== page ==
If you're going to use anthropic probability, use the self indication assumption (SIA) - it's by far the most sensible way of doing things.
Now, I am of the strong belief that probabilities in anthropic problems (such as the Sleeping Beauty problem) are not meaningful - only your decisions matter. And you can have different probability theories but still always reach the decisions if you have different theories as to who bears the responsibility of the actions of your copies, or how much you value them - see anthropic decision theory (ADT).
But that's a minority position - most people still use anthropic probabilities, so it's worth taking a more through look at what SIA does and doesn't tell you about population sizes and conditional probability.
This post will aim to clarify some issues with SIA, especially concerning Jaan Tallinn's simulation-tree model which he presented in exquisite story format at the recent singularity summit. I'll be assuming basic familiarity with SIA, and will run away screaming from any questions concerning infinity. SIA fears infinity (in a shameless self plug, I'll mention that anthropic decision theory runs into far less problems with infinities; for instance a bounded utility function is a sufficient - but not necessary - condition to ensure that ADT give you sensible answers even with infinitely many copies).
But onwards and upwards with SIA! To not-quite-infinity and below!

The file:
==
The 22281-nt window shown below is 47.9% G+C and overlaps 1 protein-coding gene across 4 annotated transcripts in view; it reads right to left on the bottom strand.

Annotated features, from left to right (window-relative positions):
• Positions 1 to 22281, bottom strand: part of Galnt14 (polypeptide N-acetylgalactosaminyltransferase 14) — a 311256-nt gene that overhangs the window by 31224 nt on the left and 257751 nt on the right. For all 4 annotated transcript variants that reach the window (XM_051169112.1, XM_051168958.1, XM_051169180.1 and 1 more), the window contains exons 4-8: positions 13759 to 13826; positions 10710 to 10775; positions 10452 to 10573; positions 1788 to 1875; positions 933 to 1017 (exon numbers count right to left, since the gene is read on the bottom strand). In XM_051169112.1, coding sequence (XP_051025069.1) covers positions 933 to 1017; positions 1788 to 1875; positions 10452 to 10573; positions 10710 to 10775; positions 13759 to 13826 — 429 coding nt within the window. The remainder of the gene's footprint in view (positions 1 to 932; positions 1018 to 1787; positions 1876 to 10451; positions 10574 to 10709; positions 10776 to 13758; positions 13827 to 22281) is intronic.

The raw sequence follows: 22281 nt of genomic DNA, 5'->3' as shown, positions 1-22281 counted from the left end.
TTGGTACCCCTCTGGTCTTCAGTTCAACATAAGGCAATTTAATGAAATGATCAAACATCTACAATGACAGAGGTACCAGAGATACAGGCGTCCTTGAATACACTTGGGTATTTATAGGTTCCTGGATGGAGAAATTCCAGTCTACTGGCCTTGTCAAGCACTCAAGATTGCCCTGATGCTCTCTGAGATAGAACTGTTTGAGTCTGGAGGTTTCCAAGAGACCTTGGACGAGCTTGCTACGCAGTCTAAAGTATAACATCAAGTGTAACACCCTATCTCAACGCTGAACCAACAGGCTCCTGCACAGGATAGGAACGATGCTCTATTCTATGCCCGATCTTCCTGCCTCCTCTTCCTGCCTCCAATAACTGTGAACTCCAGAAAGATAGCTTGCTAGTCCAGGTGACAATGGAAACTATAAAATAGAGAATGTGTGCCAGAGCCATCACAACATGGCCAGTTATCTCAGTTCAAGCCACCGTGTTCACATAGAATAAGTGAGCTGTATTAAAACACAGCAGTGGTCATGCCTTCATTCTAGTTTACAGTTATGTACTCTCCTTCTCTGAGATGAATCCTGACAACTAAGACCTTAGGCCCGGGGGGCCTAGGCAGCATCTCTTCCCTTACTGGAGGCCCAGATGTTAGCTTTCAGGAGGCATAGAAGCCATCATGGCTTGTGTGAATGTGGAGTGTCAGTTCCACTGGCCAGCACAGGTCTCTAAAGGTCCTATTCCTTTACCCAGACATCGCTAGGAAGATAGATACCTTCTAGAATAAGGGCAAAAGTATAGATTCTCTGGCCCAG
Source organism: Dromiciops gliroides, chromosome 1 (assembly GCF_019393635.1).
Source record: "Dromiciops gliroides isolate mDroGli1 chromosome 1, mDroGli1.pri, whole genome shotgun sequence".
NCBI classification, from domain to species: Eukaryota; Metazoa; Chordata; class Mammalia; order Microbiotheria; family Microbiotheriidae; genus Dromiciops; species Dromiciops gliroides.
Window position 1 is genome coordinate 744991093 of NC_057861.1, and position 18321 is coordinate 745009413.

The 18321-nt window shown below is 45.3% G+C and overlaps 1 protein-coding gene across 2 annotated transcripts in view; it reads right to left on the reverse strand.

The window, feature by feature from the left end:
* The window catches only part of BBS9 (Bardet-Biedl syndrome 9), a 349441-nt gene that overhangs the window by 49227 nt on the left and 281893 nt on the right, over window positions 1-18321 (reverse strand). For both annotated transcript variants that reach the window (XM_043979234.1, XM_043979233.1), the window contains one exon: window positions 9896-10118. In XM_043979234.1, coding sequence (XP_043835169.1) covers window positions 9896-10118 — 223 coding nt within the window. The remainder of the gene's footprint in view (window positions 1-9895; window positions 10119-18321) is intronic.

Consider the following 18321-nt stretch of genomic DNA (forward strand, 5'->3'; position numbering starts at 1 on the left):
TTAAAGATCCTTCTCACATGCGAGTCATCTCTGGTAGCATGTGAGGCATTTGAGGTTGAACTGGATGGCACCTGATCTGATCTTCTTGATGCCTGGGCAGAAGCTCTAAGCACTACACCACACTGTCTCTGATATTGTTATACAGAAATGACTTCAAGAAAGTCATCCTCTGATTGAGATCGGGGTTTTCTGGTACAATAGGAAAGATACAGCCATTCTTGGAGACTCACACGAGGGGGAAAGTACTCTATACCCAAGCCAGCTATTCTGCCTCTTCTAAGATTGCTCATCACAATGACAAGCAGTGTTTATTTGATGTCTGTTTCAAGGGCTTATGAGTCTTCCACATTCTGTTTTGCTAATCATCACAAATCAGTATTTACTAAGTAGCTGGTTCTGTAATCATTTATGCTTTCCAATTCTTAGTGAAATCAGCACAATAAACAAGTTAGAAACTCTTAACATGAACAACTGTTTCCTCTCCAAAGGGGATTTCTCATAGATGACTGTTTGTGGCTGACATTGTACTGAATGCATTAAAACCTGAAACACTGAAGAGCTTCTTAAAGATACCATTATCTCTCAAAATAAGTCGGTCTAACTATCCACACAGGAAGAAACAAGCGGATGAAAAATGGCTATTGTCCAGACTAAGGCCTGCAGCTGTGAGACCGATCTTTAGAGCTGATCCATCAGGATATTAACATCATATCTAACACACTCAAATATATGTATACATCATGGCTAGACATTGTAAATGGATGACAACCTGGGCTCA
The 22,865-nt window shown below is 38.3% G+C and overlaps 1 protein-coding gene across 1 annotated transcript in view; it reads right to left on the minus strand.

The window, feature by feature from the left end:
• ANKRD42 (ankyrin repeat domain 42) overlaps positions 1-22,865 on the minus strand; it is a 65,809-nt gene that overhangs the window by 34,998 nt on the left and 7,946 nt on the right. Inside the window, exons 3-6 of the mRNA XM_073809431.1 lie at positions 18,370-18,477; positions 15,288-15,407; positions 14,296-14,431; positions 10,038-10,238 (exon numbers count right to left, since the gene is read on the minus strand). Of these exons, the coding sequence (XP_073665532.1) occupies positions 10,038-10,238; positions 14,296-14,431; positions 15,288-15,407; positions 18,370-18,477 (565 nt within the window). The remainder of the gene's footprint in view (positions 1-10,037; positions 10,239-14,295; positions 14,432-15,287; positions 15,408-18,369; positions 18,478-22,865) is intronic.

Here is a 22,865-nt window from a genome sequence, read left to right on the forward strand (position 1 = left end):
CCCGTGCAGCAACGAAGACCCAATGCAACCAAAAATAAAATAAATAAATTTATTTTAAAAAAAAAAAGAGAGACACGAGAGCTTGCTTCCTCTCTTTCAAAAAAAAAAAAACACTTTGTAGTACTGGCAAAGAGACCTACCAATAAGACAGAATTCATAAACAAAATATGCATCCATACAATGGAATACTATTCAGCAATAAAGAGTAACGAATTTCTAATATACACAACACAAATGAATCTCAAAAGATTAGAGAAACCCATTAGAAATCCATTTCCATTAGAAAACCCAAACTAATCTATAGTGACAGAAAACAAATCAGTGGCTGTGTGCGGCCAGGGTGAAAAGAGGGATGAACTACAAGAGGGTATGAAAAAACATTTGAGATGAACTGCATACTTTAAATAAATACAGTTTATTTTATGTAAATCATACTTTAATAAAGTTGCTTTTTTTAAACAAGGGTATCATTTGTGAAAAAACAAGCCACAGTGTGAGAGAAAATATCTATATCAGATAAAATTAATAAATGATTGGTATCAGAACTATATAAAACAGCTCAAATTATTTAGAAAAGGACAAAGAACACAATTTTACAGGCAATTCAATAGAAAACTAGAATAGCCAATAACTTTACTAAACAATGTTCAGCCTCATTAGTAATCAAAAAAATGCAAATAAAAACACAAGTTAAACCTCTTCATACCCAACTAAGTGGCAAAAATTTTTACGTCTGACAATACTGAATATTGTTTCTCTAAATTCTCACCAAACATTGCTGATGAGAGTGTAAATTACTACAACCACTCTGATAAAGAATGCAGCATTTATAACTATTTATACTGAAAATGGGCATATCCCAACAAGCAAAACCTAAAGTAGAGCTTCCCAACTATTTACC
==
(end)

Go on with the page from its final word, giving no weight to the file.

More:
SIA does not (directly) predict large populations
One error people often make with SIA is to assume that it predicts a large population. It doesn't - at least not directly. What SIA predicts is that there will be a large number of agents that are subjectively indistinguishable from you. You can call these subjectively indistinguishable agents the "minimal reference class" - it is a great advantage of SIA that it will continue to make sense for any reference class you choose (as long as it contains the minimal reference class).
The SIA's impact on the total population is indirect: if the size of the total population is correlated with that of the minimal reference class, SIA will predict a large population. A correlation is not implausible: for instance, if there are a lot of humans around, then the probability that one of them is you is much larger. If there are a lot of intelligent life forms around, then the chance that humans exist is higher, and so on.
In most cases, we don't run into problems with assuming that SIA predicts large populations. But we have to bear in mind that the effect is indirect, and the effect can and does break down in many cases. For instance imagine that you knew you had evolved on some planet, but for some odd reason, didn't know whether your planet had a ring system or not. You have managed to figure out that the evolution of life on planets with ring systems is independent of the evolution of life on planets without. Since you don't know which situation you're in, SIA instructs you to increase the probability of life on ringed and on non-ringed planets (so far, so good - SIA is predicting generally larger populations).
After seeing this, SIA still increases your probability estimate for large populations on ringed planets - but your estimate for non-ringed planets reverts to the naive baseline. SIA can affect variables only as much as they are correlated with the size of the minimal reference class - as variables become more independent of this, SIA's effect becomes weaker.
Once you know how all about yourselves, SIA is powerless
Designate by P the naive probability that you might have, before considering any anthropic factors. Let PSIA be the anthropic probability, adjusted by SIA. If N is a random variable that counts the size of the minimal reference class, then SIA's adjustment for any random variable X is:
PSIA(N=n and X=x) = nP(N=n and X=x)/Norm